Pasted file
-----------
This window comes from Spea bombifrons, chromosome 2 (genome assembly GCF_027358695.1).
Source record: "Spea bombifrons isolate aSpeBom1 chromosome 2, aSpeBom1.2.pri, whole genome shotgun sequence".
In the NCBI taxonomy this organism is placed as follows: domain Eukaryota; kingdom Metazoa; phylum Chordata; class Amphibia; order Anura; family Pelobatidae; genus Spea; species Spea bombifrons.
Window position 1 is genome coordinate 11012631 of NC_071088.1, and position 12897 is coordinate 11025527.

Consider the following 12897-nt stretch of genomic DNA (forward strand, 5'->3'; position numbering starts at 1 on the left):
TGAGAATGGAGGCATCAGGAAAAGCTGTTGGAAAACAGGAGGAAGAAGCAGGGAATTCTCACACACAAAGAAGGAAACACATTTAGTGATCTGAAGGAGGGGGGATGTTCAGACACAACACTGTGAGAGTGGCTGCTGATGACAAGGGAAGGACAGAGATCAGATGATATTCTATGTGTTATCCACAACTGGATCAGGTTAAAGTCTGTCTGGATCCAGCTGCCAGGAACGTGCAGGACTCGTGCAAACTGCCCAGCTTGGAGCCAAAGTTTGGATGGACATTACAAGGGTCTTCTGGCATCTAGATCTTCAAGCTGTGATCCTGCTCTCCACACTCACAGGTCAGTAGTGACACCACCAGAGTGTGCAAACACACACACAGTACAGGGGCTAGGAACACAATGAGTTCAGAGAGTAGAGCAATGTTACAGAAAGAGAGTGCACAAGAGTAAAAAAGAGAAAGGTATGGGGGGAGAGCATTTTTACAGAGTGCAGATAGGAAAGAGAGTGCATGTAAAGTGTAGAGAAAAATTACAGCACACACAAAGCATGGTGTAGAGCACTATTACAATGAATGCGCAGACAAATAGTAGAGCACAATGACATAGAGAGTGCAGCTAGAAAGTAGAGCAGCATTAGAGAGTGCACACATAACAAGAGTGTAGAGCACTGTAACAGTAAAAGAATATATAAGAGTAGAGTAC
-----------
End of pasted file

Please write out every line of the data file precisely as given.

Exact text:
This window comes from Spea bombifrons, chromosome 2 (genome assembly GCF_027358695.1).
Source record: "Spea bombifrons isolate aSpeBom1 chromosome 2, aSpeBom1.2.pri, whole genome shotgun sequence".
In the NCBI taxonomy this organism is placed as follows: domain Eukaryota; kingdom Metazoa; phylum Chordata; class Amphibia; order Anura; family Pelobatidae; genus Spea; species Spea bombifrons.
Window position 1 is genome coordinate 11012631 of NC_071088.1, and position 12897 is coordinate 11025527.

Consider the following 12897-nt stretch of genomic DNA (forward strand, 5'->3'; position numbering starts at 1 on the left):
TGAGAATGGAGGCATCAGGAAAAGCTGTTGGAAAACAGGAGGAAGAAGCAGGGAATTCTCACACACAAAGAAGGAAACACATTTAGTGATCTGAAGGAGGGGGGATGTTCAGACACAACACTGTGAGAGTGGCTGCTGATGACAAGGGAAGGACAGAGATCAGATGATATTCTATGTGTTATCCACAACTGGATCAGGTTAAAGTCTGTCTGGATCCAGCTGCCAGGAACGTGCAGGACTCGTGCAAACTGCCCAGCTTGGAGCCAAAGTTTGGATGGACATTACAAGGGTCTTCTGGCATCTAGATCTTCAAGCTGTGATCCTGCTCTCCACACTCACAGGTCAGTAGTGACACCACCAGAGTGTGCAAACACACACACAGTACAGGGGCTAGGAACACAATGAGTTCAGAGAGTAGAGCAATGTTACAGAAAGAGAGTGCACAAGAGTAAAAAAGAGAAAGGTATGGGGGGAGAGCATTTTTACAGAGTGCAGATAGGAAAGAGAGTGCATGTAAAGTGTAGAGAAAAATTACAGCACACACAAAGCATGGTGTAGAGCACTATTACAATGAATGCGCAGACAAATAGTAGAGCACAATGACATAGAGAGTGCAGCTAGAAAGTAGAGCAGCATTAGAGAGTGCACACATAACAAGAGTGTAGAGCACTGTAACAGTAAAAGAATATATAAGAGTAGAGTAC